After the kitchen was sorted out, the truck crew put the ladder to use doing some minor roof repairs. Truck drivers need to be proficient in operating and positioning the 105-foot steel ladder, and truck firefighters also need to be capable and comfortable working on both the ladder and rooftops. B Crew turned a mundane chore into an opportunity to apply all these skills.

After the building repairs were satisfactory, the truck and engine crew conducted a technical rescue training scenario and tool workshop. The crew deployed ParaTech struts, high pressure air bags, chains, hoists, stabilization cribbing, and ratchet straps to perform a controlled flip of a car. Although this exact scenario may not occur in a real emergency, the process helped crews expand their technical rescue skills and use their tools in a new application.

Training does work up an appetite! The next task was cooking dinner and calling in the whole crew for dinner. Stonewall is a combination department with volunteer and paid crews. A fun part of the weekend is sitting down together and sharing dinner and other meals. After a hearty dinner of shepherd’s pie, the crew dispersed for the evening. Some crew members played games, enjoyed dessert (hey, we worked hard all day!), or turned in to bed early. During the night, the ambulance and engine had to wake up and rush to several medical emergencies.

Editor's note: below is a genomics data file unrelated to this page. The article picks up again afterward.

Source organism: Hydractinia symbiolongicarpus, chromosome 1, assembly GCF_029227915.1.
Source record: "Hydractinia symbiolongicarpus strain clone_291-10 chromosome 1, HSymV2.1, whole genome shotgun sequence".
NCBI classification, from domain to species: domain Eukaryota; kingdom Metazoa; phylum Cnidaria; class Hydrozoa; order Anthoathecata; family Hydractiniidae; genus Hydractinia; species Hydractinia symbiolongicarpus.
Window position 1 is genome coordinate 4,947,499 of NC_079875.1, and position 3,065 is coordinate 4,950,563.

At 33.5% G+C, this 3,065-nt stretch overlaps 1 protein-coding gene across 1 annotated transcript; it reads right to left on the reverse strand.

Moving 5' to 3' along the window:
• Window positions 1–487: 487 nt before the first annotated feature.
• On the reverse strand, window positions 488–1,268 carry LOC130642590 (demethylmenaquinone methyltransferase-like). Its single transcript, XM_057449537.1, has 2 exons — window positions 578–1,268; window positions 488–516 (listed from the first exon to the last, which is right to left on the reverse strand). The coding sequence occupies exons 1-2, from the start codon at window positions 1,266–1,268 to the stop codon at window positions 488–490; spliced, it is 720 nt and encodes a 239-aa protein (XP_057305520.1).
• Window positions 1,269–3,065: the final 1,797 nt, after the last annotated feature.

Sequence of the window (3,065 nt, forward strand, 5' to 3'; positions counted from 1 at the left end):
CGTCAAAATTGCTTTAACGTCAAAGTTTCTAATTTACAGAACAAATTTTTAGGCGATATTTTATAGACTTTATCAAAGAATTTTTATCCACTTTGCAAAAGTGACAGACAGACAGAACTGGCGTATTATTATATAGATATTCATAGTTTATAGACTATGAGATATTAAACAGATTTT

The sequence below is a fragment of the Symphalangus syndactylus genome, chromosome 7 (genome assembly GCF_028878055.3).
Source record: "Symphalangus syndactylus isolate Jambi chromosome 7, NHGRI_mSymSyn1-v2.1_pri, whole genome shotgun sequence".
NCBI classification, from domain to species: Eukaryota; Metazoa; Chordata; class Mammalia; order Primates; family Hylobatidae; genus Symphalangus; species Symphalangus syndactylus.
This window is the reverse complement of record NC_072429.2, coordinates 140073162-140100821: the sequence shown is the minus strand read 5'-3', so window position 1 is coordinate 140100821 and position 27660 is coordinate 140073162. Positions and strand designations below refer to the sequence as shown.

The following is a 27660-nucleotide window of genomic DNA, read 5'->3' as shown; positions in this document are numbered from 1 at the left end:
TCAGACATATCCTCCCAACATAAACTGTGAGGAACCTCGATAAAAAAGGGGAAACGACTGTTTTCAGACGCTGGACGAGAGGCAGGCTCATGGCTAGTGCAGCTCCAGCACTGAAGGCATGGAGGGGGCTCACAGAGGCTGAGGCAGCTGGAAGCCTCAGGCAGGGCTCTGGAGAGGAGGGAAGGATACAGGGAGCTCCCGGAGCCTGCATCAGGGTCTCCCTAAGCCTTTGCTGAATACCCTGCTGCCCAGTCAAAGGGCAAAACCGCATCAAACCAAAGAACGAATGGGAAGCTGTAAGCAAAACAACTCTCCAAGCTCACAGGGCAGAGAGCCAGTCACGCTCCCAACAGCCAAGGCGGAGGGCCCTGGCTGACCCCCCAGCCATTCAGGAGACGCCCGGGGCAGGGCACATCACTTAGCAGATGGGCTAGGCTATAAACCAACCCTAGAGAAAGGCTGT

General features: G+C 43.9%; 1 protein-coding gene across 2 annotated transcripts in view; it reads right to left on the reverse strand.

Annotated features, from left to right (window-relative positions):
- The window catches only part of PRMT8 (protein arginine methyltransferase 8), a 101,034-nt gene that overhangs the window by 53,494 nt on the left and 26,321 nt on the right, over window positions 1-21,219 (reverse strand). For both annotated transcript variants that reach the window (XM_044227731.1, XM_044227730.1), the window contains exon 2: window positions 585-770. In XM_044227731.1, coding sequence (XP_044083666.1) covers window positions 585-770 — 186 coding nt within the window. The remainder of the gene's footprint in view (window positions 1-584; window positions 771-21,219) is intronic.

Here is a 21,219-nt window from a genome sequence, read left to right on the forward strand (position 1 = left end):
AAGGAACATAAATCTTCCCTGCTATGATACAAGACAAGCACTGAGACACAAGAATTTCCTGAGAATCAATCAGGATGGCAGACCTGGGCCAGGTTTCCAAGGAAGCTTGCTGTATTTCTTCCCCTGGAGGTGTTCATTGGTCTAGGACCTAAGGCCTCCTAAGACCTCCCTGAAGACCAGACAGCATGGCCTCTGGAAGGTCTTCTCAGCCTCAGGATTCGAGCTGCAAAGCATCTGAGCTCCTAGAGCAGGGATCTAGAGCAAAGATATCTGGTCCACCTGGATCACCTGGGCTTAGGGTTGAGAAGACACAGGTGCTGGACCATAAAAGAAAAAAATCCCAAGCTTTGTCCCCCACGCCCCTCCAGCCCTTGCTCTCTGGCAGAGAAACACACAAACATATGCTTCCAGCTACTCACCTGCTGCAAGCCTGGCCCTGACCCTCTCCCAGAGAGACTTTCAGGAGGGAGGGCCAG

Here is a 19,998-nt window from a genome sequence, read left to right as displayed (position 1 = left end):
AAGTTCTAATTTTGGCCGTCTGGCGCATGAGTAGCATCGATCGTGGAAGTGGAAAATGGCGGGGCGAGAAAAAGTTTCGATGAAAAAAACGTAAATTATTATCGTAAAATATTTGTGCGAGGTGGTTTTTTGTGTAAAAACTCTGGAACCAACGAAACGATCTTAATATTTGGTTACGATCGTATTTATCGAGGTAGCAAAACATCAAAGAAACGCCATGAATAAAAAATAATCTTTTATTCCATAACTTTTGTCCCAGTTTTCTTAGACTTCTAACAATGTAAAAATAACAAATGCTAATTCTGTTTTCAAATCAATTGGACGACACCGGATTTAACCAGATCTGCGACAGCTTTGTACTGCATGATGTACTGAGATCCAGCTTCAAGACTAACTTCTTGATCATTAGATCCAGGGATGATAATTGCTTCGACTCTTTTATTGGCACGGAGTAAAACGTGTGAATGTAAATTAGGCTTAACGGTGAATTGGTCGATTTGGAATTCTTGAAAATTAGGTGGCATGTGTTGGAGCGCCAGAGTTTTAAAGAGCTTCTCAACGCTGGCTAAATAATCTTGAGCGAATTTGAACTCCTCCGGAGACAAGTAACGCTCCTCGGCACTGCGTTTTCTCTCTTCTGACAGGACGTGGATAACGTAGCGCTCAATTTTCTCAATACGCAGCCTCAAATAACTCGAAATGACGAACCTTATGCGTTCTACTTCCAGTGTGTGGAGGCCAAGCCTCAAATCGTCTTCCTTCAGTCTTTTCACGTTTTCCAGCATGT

On Sunday morning, the captain prepared breakfast for the crew, making sure that everyone’s dietary needs were considered. There’s a saying in the fire service: “Eat when you can. Sleep when you can.” Because we cannot plan ahead around emergency calls, it’s important to get meals in “when you can,” and a good breakfast may be the only time you get a bite all day. This was the case for Sunday on B Crew.

Before anyone could say “lunch,” the engine and truck were dispatched to a first-due house fire. The crews rushed to the units, geared up, and sped toward the scene. While en route, the responding battalion chief came on the radio and said, “Smoke column in sight.” This radio traffic helped the crew prepare mentally for a working fire. Seconds later they could see the same column of smoke as they approached the scene.

The engine arrived first to find a car and storage container fully involved and extending into the adjacent house. The engine firefighters deployed a hose line while the officer performed a 360 walk around to assess the scene. They attacked the fire as the truck crew and Tower 501 made entry through “Side A” (the front) to check for extension into the house. Because of their quick work, the home was saved from extensive fire damage.